Roses are extremely popular plants for backyard gardeners. Growing roses in containers is becoming more common because of some of the new varieties of roses, improvements in fertilizers and the increase of larger and lighter containers. Every rose will not grow everywhere, but with a little effort and planning, you can add roses in places where only your dreams bloomed before.
There are several benefits of rose gardening in containers. Containers give gardeners more options for creating a display within the garden. They can move roses that are in bloom to a prominent position and put plants that are not looking their best where they will not detract from the display. Gardeners are able to move the containers to chase the sun. Containers give anyone without garden space the option to grow roses. Renters can take their roses with them when they move, without having to uproot their roses.
Rose Magazine says that you can grow most roses in containers, with the exception of the most vigorous climbers. Miniature roses grow well in containers and their scale means that, in many instances, they will look good in smaller containers. Colorado State Extension program suggests growing "floribundas, hybrid teas and grandifloras, and even some of the modern shrub roses" in containers. In addition, Marina, Europena, Electron and Intrigue make good selections, according to the AgriLife Extension of Texas A&M University.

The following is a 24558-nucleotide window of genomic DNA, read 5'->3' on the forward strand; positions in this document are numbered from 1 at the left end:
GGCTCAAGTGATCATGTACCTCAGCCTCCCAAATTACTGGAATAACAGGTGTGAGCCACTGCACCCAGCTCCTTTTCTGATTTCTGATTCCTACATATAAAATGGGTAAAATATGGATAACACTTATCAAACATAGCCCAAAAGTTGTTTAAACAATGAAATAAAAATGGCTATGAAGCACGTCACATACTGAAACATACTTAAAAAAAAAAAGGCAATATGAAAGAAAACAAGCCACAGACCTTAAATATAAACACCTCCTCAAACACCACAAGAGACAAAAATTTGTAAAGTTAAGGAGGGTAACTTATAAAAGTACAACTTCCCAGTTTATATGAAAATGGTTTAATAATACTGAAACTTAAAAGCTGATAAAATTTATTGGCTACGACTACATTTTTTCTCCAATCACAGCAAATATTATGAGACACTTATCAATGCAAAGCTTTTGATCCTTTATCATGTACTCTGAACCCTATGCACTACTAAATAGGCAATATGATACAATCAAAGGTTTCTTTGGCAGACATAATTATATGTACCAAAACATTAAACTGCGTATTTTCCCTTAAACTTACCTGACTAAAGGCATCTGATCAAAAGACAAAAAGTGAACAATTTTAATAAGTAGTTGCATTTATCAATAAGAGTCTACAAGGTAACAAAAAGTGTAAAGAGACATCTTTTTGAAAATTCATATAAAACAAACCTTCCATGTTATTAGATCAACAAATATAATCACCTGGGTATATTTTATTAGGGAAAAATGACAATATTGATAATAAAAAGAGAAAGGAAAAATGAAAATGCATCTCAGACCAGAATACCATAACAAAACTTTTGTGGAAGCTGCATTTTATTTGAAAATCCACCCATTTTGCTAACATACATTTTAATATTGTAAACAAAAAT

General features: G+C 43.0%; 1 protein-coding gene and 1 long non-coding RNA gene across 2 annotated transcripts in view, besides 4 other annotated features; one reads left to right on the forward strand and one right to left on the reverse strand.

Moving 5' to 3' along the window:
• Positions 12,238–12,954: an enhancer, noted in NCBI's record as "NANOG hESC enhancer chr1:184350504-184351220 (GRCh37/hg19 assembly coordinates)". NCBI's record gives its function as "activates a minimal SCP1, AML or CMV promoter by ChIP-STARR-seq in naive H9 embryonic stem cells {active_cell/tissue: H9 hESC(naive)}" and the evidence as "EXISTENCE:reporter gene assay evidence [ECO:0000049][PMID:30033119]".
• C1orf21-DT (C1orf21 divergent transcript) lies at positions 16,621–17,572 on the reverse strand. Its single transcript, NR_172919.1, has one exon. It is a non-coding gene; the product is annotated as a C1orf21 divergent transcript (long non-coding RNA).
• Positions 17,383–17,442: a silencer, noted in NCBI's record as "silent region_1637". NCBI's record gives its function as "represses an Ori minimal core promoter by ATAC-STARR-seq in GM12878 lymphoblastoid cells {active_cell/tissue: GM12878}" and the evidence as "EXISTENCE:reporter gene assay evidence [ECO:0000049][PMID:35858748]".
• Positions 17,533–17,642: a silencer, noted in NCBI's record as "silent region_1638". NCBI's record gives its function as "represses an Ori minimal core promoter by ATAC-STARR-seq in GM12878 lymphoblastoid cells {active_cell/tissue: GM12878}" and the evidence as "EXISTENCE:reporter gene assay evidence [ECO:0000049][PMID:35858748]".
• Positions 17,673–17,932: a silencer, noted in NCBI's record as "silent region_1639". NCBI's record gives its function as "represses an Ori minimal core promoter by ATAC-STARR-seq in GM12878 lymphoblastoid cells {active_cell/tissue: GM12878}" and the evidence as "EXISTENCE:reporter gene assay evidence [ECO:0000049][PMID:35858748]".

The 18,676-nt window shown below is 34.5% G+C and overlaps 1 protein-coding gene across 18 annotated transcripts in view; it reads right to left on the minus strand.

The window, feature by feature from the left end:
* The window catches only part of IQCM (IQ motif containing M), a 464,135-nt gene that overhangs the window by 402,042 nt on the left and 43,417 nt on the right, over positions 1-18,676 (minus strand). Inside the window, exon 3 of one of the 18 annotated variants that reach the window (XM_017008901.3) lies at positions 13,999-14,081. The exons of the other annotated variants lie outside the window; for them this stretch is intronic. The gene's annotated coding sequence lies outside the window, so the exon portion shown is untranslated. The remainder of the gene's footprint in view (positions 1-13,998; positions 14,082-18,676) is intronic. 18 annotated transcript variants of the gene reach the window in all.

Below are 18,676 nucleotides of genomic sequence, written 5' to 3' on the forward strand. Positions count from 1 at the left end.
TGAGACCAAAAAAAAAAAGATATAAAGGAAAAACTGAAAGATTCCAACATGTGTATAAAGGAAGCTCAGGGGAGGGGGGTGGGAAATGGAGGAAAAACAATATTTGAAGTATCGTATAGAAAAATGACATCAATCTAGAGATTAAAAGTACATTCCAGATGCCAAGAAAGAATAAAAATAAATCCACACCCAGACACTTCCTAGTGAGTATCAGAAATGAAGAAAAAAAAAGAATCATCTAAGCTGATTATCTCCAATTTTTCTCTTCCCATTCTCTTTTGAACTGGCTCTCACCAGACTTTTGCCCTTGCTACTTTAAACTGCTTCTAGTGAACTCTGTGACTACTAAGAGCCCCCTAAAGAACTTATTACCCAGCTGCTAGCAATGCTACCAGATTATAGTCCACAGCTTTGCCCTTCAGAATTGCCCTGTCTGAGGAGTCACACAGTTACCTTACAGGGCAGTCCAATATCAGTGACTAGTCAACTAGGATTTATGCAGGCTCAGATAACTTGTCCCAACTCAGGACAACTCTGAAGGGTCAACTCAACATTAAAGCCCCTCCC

Any container shape will work with your roses, but The AgriLife Extension of the Texas A&M System recommends that you use pots that are a minimum of 18 inches across and 14 inches deep in order to foster proper root development. Choose the material the container is made from based on your climate because that will affect how much water your plants retain, as well as the high and low temperatures the plant will experience. Avoid containers that will cause your roots to overheat, specifically containers that because of color, composition and location absorb and hold sunlight and heat. The container must provide good drainage, but do not choose a container where the soil will dry out too fast. Soil composition as well as holes in the container account for drainage. The Colorado State Extension program advises against using a saucer underneath the pot, because of the increased likelihood of root rot.
You will not have much more difficulty providing roses with the right kind of soil in containers than you do for your roses in the ground. Keep in mind that roses are heavy feeders and that roses in containers will deplete their nutrients very quickly, according to Rose Magazine. Expect to change the soil every three years. This is an opportunity to replenish the nutrients and to evaluate the roots to determine if they are root-bound.
Place the containers where you will be able to monitor their moisture levels and inspect them for aphids, leaf damage and other problems. Either move smaller pots indoors for the winter or protect them with deep layers of mulch. Wrap larger containers in burlap to give the roots added warmth. Soil in containers warms faster than the ground soil, be prepared to inspect roses coming out of dormancy earlier than you normally would for your in-ground plants.